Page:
We’re no longer in college, and while there are many downsides to this fact, one of the upsides is that we don’t have to endure long boring classes, and lugging around heavy text books for a full day.However, if we were going back to school this fall, that textbook problem might not be so bad thanks to Kno, the startup that’s working on digitizing textbooks for the web, Facebook, and best of all, the iPad.
Kno originally started out by making a massive tablet to challenge the iPad, and the coming Android tablets. It was a dual 14 inch screened beast.
The Kno tablet didn’t sell very well, and Kno decided to spin off that part of the business so it could focus on software.
Smart move from Kno.
It wasn’t going to be able to compete with Apple, so it might as well try its best to compete on Apple’s platform with other software companies.
The company’s VP of marketing Ousama Haffar visited us last week to show off what Kno’s been working on, and we have to say we’re very impressed. The textbooks looked good. A student could easily highlight notes, take interactive quizzes, and write notes in a journal, all in the book.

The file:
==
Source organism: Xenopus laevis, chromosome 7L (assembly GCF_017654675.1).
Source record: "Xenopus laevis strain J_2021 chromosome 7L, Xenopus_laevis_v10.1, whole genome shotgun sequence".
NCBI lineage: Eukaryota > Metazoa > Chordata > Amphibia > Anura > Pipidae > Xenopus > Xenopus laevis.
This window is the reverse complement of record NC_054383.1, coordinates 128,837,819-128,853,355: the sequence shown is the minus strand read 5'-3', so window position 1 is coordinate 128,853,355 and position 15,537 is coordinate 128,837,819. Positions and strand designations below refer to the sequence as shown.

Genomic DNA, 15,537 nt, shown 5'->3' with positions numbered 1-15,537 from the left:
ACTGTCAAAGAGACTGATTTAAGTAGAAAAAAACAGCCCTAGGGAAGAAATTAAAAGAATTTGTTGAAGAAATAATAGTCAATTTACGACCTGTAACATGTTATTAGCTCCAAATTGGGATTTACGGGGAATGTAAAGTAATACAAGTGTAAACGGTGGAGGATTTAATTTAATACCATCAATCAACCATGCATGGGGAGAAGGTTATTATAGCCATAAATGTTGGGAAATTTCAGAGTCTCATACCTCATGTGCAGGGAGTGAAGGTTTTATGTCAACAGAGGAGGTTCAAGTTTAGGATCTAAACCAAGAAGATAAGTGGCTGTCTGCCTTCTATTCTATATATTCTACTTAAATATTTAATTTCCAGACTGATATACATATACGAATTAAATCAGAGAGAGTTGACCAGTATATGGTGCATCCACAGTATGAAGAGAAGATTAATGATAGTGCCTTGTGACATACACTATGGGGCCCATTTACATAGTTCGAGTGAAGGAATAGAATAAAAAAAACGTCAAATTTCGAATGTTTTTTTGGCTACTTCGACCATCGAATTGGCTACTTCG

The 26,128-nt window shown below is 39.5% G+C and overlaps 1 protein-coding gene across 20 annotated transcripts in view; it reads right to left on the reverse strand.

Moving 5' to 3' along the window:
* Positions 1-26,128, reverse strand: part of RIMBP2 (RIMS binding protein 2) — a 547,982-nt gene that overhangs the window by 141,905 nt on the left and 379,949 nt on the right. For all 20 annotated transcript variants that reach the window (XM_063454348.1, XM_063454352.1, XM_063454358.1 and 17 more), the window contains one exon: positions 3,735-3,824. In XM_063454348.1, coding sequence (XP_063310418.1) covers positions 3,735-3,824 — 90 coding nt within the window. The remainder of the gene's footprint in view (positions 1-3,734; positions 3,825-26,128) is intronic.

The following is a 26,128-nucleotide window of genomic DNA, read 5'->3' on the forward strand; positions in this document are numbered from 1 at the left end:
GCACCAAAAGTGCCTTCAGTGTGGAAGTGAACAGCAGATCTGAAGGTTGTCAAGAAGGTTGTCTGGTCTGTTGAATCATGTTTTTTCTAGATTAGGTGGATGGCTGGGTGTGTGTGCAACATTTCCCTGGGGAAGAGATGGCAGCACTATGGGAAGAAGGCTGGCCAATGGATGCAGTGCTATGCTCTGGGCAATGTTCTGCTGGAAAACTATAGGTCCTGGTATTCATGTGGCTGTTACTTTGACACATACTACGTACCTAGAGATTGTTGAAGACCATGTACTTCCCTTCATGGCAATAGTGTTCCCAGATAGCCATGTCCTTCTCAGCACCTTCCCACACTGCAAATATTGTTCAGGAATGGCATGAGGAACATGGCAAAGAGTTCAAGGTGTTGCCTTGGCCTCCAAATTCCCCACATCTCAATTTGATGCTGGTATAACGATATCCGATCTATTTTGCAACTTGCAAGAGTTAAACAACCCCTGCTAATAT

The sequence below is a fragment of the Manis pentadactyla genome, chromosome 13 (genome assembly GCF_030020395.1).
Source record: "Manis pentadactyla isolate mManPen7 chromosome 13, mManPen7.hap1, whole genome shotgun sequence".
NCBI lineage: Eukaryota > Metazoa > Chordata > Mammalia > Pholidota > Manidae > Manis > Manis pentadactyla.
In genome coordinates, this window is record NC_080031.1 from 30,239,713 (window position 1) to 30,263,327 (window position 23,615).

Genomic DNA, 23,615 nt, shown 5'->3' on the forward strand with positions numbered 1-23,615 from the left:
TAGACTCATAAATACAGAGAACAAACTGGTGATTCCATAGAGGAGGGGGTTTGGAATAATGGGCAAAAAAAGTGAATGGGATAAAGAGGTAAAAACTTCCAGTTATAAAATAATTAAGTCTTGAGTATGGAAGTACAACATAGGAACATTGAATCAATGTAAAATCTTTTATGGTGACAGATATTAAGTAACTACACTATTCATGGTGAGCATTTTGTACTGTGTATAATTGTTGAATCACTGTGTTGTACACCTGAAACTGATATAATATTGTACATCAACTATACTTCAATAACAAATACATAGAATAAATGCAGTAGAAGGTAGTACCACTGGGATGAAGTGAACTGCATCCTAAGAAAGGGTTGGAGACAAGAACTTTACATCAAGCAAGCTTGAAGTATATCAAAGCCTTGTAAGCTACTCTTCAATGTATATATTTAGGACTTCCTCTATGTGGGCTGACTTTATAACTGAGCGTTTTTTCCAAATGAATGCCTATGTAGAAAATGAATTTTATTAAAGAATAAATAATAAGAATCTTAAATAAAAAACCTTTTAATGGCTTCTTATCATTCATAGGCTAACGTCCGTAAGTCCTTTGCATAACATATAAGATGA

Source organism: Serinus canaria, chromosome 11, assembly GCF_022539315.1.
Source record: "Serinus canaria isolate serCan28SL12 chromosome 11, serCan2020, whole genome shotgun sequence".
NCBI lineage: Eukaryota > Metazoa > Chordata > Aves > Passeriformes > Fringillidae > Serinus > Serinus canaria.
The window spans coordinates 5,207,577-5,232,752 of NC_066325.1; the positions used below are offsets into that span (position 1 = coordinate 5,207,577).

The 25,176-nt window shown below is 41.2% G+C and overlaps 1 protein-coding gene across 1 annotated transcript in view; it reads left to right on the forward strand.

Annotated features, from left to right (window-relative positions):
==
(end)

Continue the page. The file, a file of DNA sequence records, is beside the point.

Kno says it has 100,000 textbooks in its system and it sells books at a 30-50% discount from physical copies. It offers rentals — 180 days with the book — for 50% off the cover price.
Photo: Business Insider
The Kno app for the iPad was released in June, and even during summer school, it has already gotten 2 million students to use the app. It thinks that number doubles during the school year when more college students arrive on campus with new iPad 2s. (Haffar expects about 2 books downloaded per student.)Kno has $89 million in funding, with a lot of that coming from Andreessen Horowitz. How big can the company get? Haffar says the textbook market is a $16 billion market worldwide.
The trick for Kno, though, is working around Apple’s new rules for digital content. Haffar didn’t really want to talk about it, but Kno is struggling with the same issues all digital content apps are now that Apple wants all content sales in app. Still, if a student goes to the Kno website and buys a book, it will arrive at their iPad.
Apple might not be the only tablet that matters in the long run, though. Haffar said more tablets were coming this fall from rivals that were going to be exciting, but he was sworn to secrecy on those.
Regardless of how that shakes out, Kno has done a great job with its iPad app, and it has a chance to own the e-textbook space this fall.
And now we have yet another reason to get sad about the fact that we’re much too old to be back in college.